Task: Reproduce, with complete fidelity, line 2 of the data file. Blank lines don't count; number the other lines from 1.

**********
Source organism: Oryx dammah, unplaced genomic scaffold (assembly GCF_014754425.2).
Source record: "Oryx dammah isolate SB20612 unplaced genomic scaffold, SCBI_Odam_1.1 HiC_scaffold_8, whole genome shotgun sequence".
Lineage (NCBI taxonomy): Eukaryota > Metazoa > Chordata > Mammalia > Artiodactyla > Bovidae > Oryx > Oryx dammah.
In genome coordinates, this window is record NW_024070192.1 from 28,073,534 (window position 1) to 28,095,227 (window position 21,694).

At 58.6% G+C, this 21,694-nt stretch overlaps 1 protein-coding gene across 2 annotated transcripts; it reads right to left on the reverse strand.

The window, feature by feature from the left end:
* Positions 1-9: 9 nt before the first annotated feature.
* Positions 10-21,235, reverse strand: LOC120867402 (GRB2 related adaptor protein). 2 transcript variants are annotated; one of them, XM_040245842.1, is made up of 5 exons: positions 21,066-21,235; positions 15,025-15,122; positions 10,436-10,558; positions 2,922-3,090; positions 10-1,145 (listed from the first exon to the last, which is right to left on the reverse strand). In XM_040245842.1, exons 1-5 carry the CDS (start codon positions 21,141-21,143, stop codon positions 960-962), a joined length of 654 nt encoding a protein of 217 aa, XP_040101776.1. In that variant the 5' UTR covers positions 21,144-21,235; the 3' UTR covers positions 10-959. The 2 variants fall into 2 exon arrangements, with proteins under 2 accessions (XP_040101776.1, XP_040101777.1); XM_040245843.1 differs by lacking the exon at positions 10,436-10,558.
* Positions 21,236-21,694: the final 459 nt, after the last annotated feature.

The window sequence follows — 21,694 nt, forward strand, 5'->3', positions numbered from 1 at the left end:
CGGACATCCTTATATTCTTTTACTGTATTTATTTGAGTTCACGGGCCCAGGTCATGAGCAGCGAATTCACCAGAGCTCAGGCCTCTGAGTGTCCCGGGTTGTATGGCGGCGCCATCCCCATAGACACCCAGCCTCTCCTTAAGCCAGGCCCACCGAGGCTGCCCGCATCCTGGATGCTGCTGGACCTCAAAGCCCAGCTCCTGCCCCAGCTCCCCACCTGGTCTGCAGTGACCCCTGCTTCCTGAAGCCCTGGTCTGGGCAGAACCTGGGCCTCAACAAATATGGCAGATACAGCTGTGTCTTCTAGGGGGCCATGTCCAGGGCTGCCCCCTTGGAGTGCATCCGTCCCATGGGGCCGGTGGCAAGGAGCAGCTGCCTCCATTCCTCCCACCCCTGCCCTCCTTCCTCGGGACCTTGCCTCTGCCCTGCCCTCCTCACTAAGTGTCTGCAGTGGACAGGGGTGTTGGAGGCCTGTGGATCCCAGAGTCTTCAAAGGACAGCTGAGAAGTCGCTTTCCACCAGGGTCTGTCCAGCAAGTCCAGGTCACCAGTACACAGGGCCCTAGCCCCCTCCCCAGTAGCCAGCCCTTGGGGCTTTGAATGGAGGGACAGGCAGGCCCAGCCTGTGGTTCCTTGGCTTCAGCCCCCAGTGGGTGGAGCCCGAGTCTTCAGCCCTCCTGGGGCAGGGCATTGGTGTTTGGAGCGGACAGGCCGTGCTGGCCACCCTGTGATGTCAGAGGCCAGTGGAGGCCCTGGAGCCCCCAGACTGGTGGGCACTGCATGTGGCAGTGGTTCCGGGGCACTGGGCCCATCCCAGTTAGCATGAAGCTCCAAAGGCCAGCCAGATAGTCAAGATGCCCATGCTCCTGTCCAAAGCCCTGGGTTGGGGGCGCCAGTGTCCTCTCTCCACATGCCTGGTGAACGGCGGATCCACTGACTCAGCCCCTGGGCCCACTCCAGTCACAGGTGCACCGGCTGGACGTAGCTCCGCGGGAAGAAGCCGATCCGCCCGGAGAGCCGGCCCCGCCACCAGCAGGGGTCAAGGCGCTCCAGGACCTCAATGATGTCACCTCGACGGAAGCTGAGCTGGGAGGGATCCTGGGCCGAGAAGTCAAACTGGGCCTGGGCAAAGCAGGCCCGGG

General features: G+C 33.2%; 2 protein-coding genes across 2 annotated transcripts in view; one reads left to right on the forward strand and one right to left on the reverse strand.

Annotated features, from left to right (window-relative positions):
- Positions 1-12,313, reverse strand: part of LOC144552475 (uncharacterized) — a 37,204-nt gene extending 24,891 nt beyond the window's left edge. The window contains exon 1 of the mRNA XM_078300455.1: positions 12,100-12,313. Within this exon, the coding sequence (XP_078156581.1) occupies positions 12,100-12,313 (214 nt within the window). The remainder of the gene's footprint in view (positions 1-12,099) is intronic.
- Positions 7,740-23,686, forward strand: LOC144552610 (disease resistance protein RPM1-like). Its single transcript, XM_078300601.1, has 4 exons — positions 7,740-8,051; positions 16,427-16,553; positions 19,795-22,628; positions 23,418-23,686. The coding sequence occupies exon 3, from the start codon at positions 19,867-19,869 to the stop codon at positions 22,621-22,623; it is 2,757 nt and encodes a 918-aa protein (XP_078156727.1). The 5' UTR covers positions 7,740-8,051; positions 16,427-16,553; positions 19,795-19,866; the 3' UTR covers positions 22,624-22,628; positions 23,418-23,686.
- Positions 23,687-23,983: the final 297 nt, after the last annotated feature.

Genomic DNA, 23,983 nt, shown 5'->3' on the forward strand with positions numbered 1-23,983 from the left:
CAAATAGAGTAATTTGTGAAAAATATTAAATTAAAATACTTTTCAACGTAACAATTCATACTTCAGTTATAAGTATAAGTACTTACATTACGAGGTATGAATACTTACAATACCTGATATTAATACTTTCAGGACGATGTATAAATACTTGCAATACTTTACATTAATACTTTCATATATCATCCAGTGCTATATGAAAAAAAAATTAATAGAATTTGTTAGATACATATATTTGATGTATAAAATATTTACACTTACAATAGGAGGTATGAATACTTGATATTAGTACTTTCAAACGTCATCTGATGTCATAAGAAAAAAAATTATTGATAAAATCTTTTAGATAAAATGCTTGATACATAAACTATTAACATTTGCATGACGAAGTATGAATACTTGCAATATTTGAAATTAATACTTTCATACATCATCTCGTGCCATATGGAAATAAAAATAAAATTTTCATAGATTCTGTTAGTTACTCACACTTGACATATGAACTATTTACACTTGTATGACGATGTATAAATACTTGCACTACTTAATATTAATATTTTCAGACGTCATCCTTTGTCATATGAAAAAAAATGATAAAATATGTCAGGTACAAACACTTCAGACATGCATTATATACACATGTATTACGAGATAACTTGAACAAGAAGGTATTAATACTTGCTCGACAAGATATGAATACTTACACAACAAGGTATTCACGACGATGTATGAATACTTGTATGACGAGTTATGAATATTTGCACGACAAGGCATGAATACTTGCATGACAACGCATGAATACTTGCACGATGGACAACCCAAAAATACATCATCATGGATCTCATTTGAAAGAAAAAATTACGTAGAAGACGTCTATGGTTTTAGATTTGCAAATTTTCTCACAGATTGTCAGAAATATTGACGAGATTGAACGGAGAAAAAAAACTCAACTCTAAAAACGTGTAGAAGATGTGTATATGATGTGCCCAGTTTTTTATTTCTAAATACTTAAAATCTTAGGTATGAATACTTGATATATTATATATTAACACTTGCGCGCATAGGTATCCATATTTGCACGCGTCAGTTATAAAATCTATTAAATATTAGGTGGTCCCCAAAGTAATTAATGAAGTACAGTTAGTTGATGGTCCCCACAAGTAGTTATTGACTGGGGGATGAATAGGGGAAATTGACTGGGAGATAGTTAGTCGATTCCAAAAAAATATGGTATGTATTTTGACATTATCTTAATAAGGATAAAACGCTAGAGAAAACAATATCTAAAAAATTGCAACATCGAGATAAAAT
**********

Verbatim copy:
Source record: "Oryx dammah isolate SB20612 unplaced genomic scaffold, SCBI_Odam_1.1 HiC_scaffold_8, whole genome shotgun sequence".